WITH REAL-WORLD PROJECTS
WHEN A TORRENT OF WATER RIPPED DOWN BOULDER CREEK in September 2013 during historic flooding, a pedestrian bridge connecting the Boulder Creek Path with Folsom Field was one of the casualties.
For 50 civil engineering students, the bridge’s loss became an educational opportunity. During the 2014 fall semester, they took their education out of the classroom and down to the creek, where, for their civil engineering capstone project, they worked to design a replacement.
The annual civil engineering capstone project allows students to integrate and apply the theory and skills they’ve learned in their courses by working on realistic, immersive design projects.
The challenge for the pedestrian bridge project was not only to design a bridge to serve as a formal gateway to the north side of campus that accommodates daily use, game-day and special event traffic, but also to integrate it aesthetically into the design of the new athletic complex expansion currently underway.
Students were divided into 10 teams of five students each. The teams included students from each of several civil engineering’s specialties: structural engineering, geotechnical engineering, water resources, and construction engineering and management.
Julia Carroll (CivEngr ’14), from Lyons, Colorado, and Rob Sparks (CivEngr ’15), from Cañon City, Colorado, were both on the South Paw Engineering Team. Carroll’s emphasis was construction engineering and management, while Sparks brought a structural engineering emphasis.
“This project was exciting,” says Carroll, “because it gave us the opportunity to combine concepts from all of our course work, to think creatively and design a structure that has the potential to be built
The students’ clients were the university and the design-build firms working on the athletic complex expansion—Populous Architects and Mortenson Construction.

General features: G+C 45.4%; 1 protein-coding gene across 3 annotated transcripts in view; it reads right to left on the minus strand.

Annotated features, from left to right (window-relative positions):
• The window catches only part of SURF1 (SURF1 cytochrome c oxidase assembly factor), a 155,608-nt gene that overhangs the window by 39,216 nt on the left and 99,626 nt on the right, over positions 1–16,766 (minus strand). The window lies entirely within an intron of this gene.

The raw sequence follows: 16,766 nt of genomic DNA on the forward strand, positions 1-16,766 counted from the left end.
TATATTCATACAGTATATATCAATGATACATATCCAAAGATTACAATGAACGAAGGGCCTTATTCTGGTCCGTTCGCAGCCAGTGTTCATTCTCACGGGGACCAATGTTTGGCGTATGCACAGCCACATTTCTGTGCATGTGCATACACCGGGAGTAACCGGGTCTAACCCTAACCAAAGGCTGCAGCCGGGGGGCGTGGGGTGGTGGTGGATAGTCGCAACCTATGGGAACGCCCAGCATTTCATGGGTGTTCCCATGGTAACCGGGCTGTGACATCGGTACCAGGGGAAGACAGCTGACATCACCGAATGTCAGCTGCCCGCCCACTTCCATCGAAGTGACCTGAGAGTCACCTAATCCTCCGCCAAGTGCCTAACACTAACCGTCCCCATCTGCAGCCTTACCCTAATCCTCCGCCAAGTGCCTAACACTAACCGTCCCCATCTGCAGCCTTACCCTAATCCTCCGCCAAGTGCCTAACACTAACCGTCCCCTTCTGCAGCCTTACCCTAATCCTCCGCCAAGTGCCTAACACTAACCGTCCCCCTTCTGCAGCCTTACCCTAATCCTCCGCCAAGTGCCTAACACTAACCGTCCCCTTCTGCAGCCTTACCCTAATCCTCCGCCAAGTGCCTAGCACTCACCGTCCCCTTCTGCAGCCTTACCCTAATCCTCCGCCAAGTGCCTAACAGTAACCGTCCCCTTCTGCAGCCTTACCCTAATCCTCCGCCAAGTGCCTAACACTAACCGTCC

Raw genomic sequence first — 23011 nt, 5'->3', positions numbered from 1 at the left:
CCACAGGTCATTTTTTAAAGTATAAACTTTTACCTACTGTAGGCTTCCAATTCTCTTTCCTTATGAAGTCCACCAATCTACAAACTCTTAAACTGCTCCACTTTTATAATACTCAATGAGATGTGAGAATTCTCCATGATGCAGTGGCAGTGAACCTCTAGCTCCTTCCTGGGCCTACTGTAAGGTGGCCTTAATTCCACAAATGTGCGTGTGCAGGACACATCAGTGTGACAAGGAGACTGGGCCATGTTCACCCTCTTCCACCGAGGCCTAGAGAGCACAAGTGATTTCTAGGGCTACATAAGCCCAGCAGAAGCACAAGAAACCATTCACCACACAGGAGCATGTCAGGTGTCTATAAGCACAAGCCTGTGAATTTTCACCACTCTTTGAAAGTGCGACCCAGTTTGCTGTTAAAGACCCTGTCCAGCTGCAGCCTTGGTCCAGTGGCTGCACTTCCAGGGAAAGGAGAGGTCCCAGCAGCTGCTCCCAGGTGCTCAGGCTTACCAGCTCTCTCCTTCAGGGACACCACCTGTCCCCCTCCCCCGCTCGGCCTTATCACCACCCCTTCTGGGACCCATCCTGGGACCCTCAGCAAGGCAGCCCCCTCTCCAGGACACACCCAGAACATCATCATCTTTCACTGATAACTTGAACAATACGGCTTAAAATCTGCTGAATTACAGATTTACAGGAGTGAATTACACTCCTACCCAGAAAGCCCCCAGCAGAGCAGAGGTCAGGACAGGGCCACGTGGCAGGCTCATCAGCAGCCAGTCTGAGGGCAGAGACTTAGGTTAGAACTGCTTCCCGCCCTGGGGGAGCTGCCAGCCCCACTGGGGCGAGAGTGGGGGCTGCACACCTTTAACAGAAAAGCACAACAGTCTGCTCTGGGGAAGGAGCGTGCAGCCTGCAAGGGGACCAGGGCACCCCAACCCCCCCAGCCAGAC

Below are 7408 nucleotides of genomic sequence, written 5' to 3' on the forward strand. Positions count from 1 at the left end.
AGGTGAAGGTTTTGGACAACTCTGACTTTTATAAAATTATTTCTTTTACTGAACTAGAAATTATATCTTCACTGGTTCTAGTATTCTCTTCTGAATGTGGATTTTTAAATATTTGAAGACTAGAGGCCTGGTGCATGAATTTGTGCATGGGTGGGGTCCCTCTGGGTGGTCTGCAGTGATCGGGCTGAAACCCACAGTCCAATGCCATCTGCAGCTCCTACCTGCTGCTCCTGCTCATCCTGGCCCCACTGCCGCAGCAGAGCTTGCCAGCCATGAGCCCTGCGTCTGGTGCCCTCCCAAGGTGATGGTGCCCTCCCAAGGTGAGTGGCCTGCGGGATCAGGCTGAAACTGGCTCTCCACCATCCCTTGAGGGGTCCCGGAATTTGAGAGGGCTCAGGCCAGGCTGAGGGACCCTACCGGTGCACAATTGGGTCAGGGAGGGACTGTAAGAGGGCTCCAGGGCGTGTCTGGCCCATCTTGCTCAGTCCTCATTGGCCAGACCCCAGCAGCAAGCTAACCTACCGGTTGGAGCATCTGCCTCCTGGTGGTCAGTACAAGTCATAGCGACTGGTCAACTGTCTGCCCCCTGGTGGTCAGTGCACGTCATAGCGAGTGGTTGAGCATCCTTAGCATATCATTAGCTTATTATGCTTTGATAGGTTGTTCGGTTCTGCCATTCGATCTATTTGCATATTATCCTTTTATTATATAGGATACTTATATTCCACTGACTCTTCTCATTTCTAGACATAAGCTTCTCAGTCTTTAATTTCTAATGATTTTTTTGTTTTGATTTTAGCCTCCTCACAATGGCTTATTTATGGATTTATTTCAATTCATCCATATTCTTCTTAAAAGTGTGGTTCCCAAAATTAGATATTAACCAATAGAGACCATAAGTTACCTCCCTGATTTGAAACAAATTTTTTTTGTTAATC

Client-based projects are an integral part of the education at the College of Engineering and Applied Science, according to Matt Morris (CivEngr ’99, MS ’02), who serves as the course coordinator for the civil engineering capstone project.
“The purpose of this course is to integrate all the different civil engineering disciplines into one project,” says Morris. “The senior capstone project goes beyond just doing the engineering design, however. It gets into presentation skills and working as a team, which help prepare students for real-world projects.”
Students met with Mortenson, Populous and the campus landscape architect multiple times at the site of the proposed bridge to ensure continuity of design and function with the athletic complex expansion. All of the designs were judged at the end of the fall semester. The winning design will be used as a basis for final design and construction of the new pedestrian bridge when funding is available.
“A final design like this involves providing solutions to dozens of problems and looking at details that include every weld, every connection,” says Sparks. “There’s a chance you might make a mistake at each step, so it’s not enough to have a good design. You have to be certain it’s right, regardless of complexity.”
AND THE WINNERS IS...